Swiss Franc’s Pummeling From Reflation Trade Eases SNB Headache
(Bloomberg) -- The Swiss franc has become the latest victim of the reflation trade, as investors dumped haven assets to position themselves for a global economic rebound and higher prices.
The franc weakened as much as 0.5% against the euro to hit the lowest since October 2019. Against the dollar, it fell to levels last seen in December. The currency’s sharp slide comes as bond yields climbed the world over and copper hit a multi-year high.
The move will be welcomed by the Swiss National Bank, which has deployed negative rates and spent hundreds of billions of francs on foreign exchange interventions to curb its appeal and fight off deflation. The SNB joins the ranks of central banks worldwide that are being tested by rising bond yields that threaten to tighten financial conditions.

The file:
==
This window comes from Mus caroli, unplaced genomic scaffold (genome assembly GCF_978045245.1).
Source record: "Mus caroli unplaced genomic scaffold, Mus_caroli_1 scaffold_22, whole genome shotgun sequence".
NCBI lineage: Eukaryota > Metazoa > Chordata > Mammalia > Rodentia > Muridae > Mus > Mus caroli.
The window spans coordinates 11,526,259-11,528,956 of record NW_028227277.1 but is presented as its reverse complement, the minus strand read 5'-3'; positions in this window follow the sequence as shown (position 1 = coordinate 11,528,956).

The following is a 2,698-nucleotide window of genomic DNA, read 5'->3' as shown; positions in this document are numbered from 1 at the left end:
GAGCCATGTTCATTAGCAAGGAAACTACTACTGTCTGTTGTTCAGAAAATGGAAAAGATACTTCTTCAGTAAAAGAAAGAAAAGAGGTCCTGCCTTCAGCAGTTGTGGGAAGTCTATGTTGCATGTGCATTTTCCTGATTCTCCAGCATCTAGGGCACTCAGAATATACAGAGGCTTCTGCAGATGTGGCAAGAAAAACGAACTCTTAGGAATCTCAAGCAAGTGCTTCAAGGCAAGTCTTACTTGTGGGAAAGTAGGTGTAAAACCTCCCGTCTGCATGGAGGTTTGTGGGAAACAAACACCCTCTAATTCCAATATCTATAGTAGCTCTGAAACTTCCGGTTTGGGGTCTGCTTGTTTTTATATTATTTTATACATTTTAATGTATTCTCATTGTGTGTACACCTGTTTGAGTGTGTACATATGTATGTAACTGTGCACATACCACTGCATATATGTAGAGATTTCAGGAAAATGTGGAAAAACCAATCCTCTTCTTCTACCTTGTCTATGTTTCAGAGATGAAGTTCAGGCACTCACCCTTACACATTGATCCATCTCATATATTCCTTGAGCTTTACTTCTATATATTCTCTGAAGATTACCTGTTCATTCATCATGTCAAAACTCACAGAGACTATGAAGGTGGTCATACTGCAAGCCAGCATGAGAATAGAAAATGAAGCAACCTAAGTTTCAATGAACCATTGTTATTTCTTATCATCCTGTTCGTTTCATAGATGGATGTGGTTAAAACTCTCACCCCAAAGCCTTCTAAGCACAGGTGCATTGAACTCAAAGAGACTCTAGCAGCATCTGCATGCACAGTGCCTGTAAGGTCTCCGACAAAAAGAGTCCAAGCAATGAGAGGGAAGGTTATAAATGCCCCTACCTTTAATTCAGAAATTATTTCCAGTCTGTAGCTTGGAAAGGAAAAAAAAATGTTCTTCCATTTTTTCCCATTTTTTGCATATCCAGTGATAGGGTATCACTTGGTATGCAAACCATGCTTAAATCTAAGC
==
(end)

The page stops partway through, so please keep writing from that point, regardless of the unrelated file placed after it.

“After a few years of being very difficult to trade, the path for a weaker franc looks pretty clear,” said Jordan Rochester, a strategist at Nomura International Plc.
Rochester sees the franc weakening to 1.13 per euro by year-end. “The move in the cross is worth looking at and does remind me of the burst we had in 2017/18 that set its momentum higher,” he added.
BNY Mellon statistics showed strong selling of the Swiss franc in recent months, while Swiss investors appear to be buying foreign assets. The SNB’s intervention activity has tapered off, data suggest.
Hedge funds joined real money in selling the currency this week, mainly versus the euro and the yen, according to two traders in Europe who asked not to be identified because they aren’t authorized to speak publicly. The franc’s weakness appears to have coincided with the start of equity trading in Europe and the U.S.
Switzerland got labeled a currency manipulator by the U.S. late last year. SNB officials have rejected the moniker and said they’ll continue with their negative rates and interventions, if needed.
“The franc does not have much safe haven attractiveness, with SNB keeping an aggressive policy mix including currency intervention whenever needed,” said Manuel Oliveri, FX strategist at Credit Agricole CIB, which sees the euro-franc pair extending gains to 1.15. “From that angle one should not expect crosses such as EUR/CHF to face big downside risks, even if risk sentiment were to deteriorate.”
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